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Vaccine Target Media Myth
That virus had the same hemagglutinin and neuraminidase genes — the H and N in a virus's name — as the new virus does.
The above comments are internally inconsistent and incorrect. The novel trH3N2 that emerged in 2011 is a reassortant which has changed the N gene, as well as the M gene. Therefore, none of human trH3N2 isolates from 2010 match the H and N combination in the new 2011 trH3N2 human contagion. One of the hallmarks of the virus was the acquisition of flu genes from a variety parental triple reassortants, which had been identified spreviously in humans.
The H and N in the new trH3N2 matched two human isolates from Pennsylvania, A/Pennsylvania/40/2010 and A/Pennsylvania/14/2010. The H was also in other human isolates from 2010, including A/Wisconsin/12/2010 and A/Minnesota/11/2010. The N was in other swine isolates, including Pennsylvania swine closely related to Pennsylvania/14/2010, as well as a number of swine H1N2 isolates.
The vaccine target for pandemic trH3N2 is A/Minnesota/11/2010 (MN/11/10), as indicated by sequences released by the CDC at GISAID in August. The confirmation of this target was made in the WHO September report on pandemic vaccine targets. MN/11/10 was the only trH3N2 target cited. Table 7 in that report detailed the cross reactivity of the MN/11/10 anti-sera (listed as MN/10) with various targets, including other human trH3N2 isolates from 2009/2010 (A/Kansas/13/2009, A/Pennsylvania/14/2010, A/Wisconsin/12/2010) which were also being tested as targets), as well as the novel 2011 trH3N2 human contagion, A/Indiana/08/2011,which produced a high titer (1280), indicating the trH3N2 pandemic vaccine target will remain MN/11/10.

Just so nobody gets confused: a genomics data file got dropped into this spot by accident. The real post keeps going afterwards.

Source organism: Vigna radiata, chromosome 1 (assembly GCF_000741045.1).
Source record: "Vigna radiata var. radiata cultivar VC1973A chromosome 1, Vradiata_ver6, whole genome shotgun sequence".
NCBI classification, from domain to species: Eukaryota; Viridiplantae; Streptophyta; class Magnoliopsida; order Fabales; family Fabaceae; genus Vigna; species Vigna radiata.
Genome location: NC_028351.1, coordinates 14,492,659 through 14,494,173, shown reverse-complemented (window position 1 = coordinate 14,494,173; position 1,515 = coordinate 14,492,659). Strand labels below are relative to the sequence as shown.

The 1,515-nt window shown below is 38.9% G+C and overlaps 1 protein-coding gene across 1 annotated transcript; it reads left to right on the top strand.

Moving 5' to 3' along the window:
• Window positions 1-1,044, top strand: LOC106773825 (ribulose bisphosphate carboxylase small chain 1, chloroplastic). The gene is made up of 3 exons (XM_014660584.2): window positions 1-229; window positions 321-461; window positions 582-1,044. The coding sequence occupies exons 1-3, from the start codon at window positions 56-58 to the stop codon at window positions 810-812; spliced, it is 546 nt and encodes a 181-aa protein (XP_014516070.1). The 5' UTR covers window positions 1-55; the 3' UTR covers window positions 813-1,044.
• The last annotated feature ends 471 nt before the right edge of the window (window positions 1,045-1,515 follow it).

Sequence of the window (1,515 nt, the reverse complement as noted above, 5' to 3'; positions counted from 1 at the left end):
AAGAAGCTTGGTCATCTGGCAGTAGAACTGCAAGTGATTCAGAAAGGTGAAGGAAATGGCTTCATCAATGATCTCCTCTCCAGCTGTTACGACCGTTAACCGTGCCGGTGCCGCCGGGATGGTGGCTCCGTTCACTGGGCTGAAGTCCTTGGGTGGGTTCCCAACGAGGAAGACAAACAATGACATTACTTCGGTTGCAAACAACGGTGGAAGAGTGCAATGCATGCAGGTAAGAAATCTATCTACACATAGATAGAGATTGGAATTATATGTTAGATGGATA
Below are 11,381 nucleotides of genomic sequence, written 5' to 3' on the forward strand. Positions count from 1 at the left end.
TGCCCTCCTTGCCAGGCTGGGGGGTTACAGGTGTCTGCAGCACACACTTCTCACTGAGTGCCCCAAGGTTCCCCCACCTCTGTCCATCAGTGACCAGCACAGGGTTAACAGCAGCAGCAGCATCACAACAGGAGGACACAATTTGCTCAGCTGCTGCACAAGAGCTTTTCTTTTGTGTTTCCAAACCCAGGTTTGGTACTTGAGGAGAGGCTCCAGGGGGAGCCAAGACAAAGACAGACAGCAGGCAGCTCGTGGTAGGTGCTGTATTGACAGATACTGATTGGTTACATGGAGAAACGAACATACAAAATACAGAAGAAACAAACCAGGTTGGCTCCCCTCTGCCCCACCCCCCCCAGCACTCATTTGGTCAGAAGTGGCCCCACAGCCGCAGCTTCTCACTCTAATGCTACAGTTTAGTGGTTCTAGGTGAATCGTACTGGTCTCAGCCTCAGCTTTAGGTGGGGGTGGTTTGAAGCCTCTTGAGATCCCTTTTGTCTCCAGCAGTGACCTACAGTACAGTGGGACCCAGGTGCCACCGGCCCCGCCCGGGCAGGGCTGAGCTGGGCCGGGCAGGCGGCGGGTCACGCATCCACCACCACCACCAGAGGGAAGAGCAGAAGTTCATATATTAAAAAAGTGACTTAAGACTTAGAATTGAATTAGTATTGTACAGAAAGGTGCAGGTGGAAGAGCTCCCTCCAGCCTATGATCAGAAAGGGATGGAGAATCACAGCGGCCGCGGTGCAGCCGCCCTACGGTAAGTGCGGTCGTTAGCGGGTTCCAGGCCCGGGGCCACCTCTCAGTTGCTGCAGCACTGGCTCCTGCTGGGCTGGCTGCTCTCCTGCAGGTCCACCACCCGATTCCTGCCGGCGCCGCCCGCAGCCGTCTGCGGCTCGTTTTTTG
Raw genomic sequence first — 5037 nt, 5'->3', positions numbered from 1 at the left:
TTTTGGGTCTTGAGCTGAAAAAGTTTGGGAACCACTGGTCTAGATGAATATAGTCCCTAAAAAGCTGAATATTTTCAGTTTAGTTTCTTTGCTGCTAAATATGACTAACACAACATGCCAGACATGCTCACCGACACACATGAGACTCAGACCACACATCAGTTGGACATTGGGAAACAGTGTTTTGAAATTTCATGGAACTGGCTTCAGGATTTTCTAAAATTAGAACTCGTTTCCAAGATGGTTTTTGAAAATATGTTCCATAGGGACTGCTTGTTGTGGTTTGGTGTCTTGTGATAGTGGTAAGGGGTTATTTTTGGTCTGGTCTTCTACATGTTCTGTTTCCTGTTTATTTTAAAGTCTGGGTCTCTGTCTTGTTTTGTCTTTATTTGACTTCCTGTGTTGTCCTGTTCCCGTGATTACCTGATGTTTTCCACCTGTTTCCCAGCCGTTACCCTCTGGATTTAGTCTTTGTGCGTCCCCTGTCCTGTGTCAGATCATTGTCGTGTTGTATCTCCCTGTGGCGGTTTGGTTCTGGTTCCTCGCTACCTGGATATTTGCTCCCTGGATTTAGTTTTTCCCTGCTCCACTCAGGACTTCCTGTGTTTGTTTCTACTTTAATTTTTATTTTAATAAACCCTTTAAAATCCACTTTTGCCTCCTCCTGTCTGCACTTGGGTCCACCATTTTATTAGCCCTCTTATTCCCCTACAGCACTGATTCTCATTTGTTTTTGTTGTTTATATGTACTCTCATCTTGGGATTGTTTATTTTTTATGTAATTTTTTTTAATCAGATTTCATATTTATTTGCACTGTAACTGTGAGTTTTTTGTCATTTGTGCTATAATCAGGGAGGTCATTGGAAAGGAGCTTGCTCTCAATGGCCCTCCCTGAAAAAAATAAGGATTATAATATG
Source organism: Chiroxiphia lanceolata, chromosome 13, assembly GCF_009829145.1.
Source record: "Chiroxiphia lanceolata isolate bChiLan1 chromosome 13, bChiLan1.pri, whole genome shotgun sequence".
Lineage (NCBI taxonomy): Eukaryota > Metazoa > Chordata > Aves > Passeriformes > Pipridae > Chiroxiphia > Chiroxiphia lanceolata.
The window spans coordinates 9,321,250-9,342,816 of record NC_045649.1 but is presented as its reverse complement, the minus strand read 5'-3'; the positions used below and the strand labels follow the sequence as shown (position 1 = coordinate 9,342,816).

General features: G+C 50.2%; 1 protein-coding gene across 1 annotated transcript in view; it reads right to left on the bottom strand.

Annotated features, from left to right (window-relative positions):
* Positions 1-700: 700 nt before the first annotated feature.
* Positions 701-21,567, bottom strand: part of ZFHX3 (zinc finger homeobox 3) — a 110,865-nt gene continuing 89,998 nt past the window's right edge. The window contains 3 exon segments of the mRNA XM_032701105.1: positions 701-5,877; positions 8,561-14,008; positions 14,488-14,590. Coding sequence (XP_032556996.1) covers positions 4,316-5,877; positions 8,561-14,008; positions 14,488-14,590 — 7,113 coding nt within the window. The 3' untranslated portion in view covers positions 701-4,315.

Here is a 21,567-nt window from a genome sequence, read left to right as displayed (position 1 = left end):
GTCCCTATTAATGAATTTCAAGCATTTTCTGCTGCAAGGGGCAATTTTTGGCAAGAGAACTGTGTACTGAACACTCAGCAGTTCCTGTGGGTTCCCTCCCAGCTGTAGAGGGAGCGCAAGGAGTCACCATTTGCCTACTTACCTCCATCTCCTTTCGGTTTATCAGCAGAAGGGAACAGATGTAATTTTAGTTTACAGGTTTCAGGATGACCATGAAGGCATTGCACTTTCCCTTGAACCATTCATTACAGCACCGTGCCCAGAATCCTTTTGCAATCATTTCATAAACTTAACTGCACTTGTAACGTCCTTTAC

The N from MN/11/10 was distinct and did not match the other 2010 trH3N2 isolates (or the 2011 isolates). Thus, although the N gene of MN/11 is distinct, the titer against the 2011 test sample is high.
MN/11/10 is from the index case (31M) in the Minnesota cluster. It was reported in the December 17, 2010 “Did You Hear?”, while his contacts were “under investigation”. In the week 21 MMWR (6 months after the initial report) the results of the investigation were made public. The daughter of the index case was trH3N2 confirmed serologically. Other symptomatic family members were “inconclusive”. Thus, the trH3N2 was transmitting human to human
That confirmation was the most recent trH3N2 confirmed case prior to the detection of the 2011 trH3N2 cases for which all seven of the sequences have been remarkably stable, signaling adaptation to and transmission in humans.